The Beehive

Who killed Juanita Nielsen? That’s the question asked by a non-linear, experimental documentary called The Beehive, commissioned by ACMI and showing there until 6th November. It’s free and running from 10 am to 5pm each day.

Juanita Nielsen was from a middle-class family. She was educated and well-travelled. In the 1960s she moved to Kings Cross for the bohemian lifestyle you could get there back then. But the real estate there was too valuable to be left to working-class employees and artists, and it had always been the headquarters of organised crime. Rich men bought up the cheap terrace homes and got their dodgy mates in crime and corrupt police to hassle the locals to move.

By 1975 things were getting tense. The builders union refused to work on the development and locals were protesting in every way they could. But key individuals were getting harassed and kidnapped, and warned off making trouble for the guys with money. Juanita was a journalist for a local paper as well as being involved in the protests, and used her platform and education to draw attention to the corruption. When she disappeared, everyone who knew her assumed she had been “gotten rid of” as a lesson to them all. No-one was ever convicted of her murder, and her body has never been found.

According to a review at The Guardian, the film is made up of about 20 sections, with a few of them selected randomly by computer to make a film-length documentary. Each screening is different because of this. In the one I saw, some sections are of the actresses playing Juanita, re-enacting scenes from her life. Others are the same actresses talking about what they have in common, or not, with her. One older lady plays a bee-keeper, a kind of ghost of Juanita haunting present-day Kings Cross. And there are interviews with people who knew her and were involved with the protests. It was an interesting way of showing the reality of any true crime story – that it is a mosaic with missing pieces and many points of view.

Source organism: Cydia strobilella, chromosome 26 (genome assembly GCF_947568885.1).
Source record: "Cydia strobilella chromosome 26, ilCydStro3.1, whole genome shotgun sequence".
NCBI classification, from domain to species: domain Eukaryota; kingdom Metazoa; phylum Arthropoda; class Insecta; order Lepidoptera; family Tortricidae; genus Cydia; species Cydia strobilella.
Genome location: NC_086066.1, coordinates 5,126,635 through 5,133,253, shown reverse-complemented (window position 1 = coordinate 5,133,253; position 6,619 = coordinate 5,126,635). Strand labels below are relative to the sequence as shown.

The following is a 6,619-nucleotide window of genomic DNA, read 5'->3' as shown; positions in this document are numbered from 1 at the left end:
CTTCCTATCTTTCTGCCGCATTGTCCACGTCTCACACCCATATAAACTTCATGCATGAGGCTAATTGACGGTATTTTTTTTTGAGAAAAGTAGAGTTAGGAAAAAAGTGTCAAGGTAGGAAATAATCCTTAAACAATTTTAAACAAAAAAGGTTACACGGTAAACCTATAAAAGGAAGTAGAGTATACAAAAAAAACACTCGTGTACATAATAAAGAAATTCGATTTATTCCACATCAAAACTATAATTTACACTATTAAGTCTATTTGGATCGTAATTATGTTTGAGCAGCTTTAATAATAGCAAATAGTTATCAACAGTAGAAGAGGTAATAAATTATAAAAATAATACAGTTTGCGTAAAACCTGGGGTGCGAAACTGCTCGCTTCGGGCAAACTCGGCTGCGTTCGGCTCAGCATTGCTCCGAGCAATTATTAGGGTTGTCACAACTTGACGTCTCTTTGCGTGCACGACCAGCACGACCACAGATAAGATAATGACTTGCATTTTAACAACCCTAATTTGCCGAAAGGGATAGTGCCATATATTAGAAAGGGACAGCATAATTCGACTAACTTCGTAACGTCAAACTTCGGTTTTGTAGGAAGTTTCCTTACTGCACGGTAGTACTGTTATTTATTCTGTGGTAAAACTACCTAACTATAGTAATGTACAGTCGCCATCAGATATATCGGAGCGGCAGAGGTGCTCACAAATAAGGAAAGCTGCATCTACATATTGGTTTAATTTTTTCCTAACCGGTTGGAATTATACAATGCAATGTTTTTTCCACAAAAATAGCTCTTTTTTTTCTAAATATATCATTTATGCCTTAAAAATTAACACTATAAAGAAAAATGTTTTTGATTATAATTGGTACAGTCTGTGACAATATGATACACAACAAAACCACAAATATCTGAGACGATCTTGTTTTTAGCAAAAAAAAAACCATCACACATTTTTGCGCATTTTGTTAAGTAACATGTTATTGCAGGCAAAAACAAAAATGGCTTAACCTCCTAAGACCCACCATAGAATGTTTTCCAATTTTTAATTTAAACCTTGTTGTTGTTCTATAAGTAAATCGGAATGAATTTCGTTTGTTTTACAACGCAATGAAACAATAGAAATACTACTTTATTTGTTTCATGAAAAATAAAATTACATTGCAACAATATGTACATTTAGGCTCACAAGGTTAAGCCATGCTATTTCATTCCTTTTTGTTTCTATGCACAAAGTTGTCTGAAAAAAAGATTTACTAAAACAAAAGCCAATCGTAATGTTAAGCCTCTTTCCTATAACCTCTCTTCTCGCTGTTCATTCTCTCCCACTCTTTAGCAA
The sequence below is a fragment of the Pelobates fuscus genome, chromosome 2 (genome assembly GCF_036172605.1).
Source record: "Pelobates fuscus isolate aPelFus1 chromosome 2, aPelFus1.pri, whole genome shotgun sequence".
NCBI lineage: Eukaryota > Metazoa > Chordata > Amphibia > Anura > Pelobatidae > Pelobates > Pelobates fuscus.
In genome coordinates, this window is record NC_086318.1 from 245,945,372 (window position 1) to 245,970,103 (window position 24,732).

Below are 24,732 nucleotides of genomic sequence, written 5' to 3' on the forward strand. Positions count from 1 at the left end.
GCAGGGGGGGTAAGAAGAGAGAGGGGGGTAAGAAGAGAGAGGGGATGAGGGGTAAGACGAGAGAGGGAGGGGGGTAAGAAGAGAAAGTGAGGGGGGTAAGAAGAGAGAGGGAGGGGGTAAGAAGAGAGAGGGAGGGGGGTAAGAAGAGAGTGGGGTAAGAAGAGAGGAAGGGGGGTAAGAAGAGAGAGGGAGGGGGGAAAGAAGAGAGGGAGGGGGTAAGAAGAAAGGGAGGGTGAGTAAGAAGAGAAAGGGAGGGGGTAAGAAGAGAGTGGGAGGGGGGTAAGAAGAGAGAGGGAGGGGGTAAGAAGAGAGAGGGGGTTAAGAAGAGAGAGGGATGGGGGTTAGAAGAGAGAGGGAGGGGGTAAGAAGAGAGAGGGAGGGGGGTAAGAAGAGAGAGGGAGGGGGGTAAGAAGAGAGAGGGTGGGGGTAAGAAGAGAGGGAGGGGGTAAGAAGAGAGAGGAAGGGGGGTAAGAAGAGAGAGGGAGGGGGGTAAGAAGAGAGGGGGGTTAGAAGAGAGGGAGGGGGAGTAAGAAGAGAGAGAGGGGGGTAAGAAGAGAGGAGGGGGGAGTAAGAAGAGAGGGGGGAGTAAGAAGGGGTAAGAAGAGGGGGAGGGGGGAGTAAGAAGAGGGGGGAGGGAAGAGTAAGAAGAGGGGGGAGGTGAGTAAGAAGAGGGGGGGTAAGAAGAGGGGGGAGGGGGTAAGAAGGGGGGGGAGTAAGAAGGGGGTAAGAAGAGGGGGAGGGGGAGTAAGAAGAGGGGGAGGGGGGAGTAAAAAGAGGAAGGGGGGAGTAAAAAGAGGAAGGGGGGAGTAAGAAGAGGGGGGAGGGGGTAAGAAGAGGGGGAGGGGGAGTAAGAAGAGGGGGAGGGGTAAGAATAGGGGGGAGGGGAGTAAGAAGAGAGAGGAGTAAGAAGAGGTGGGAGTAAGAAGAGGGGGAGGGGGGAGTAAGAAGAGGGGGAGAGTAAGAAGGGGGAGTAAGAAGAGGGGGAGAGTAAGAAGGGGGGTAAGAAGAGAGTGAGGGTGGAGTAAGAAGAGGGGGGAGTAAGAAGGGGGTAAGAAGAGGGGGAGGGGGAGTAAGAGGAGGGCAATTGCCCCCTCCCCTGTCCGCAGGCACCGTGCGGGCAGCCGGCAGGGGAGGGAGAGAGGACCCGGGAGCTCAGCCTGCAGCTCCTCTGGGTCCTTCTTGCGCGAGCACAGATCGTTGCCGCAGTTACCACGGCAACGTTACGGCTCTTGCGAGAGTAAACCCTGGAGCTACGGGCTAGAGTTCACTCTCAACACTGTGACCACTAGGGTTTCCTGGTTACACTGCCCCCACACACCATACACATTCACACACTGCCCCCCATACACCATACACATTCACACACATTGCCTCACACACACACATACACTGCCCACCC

I misunderstood the details of the story, and so I went in to the screening thinking it was going to be about a nice white lady who opposed some development in her nice backyard, with not much controversy about who killed her even if there was no official answer. I should have trusted ACMI more! Nielsen was a tough lady in spite of appearances, and she was dedicated to using her bit of privilege in life to get a better deal for people who were worse off. She wanted to be a champion for people who were overloooked, and she knew it was dangerous to stick her neck out.

All film directors have to answer the question of “why should I care about this?” for the audience. Director Zanny Begg does a great job of connecting Nielsen’s story to issues still current today – misogyny, race and class. Affordable housing in Sydney is a way to bring all those threads together. This interview with Begg on YouTube (captions available) is really good at explaining what I liked about this film.

Sadly, the only mystery about who killed Juanita Nielsen is which one of the corrupt rich men affected by her power was responsible for hiring a thug to kill her. But finding the precise answer would shed a lot of light on how money controls the shape of a city. I’m not usually interested in Underbelly-style stories, but the more feminist and intersectional take on this case helped me get invested.

Two fictionalised versions of her story have been filmed – Heatwave (1981, directed by Philip Noyce with Judy Davis playing Juanita) and The Killing Of Angel Street (1981, no names I recognise but won some critics awards). If you’ve seen either one I’d be interested to know what you thought of it.

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